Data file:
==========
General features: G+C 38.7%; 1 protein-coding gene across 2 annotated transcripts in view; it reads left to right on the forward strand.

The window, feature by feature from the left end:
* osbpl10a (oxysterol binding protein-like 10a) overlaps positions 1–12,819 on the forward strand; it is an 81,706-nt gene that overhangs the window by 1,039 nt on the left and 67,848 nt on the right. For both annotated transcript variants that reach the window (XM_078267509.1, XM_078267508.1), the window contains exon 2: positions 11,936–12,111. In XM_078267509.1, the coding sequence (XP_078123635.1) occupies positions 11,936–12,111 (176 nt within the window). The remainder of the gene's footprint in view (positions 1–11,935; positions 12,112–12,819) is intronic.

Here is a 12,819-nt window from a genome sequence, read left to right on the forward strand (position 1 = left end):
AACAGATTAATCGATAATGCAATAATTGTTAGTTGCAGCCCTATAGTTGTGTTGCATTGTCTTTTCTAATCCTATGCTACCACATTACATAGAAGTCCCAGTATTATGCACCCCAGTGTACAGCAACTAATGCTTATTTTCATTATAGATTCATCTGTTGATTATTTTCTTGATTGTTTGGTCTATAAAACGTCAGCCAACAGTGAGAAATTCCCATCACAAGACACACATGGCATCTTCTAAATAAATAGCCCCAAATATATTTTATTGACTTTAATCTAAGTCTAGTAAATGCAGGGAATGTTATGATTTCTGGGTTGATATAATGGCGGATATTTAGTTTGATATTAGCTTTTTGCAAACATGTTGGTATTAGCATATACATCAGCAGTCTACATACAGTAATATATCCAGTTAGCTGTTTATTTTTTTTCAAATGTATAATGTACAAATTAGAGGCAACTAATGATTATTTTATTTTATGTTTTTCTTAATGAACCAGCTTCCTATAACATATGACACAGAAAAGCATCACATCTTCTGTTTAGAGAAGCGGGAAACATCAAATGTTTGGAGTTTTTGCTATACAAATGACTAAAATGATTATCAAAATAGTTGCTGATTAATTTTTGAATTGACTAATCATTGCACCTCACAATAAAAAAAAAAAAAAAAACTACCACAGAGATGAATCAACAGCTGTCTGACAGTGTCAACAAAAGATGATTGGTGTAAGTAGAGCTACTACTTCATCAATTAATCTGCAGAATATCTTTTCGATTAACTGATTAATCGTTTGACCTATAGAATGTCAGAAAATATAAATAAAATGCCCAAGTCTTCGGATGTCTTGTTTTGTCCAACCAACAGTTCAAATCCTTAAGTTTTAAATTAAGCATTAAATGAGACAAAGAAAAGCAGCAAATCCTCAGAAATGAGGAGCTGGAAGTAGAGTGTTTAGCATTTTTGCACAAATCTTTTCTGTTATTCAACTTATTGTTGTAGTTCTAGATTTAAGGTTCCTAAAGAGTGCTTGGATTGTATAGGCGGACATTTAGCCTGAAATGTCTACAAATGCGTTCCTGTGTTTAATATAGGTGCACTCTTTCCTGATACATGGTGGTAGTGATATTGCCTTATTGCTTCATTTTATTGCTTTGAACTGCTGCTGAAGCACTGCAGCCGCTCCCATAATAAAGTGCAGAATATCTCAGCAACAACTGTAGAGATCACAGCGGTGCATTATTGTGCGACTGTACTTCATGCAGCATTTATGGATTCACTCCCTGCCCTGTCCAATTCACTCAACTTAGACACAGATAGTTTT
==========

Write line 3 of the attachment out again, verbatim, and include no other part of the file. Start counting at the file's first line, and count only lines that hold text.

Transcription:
* osbpl10a (oxysterol binding protein-like 10a) overlaps positions 1–12,819 on the forward strand; it is an 81,706-nt gene that overhangs the window by 1,039 nt on the left and 67,848 nt on the right. For both annotated transcript variants that reach the window (XM_078267509.1, XM_078267508.1), the window contains exon 2: positions 11,936–12,111. In XM_078267509.1, the coding sequence (XP_078123635.1) occupies positions 11,936–12,111 (176 nt within the window). The remainder of the gene's footprint in view (positions 1–11,935; positions 12,112–12,819) is intronic.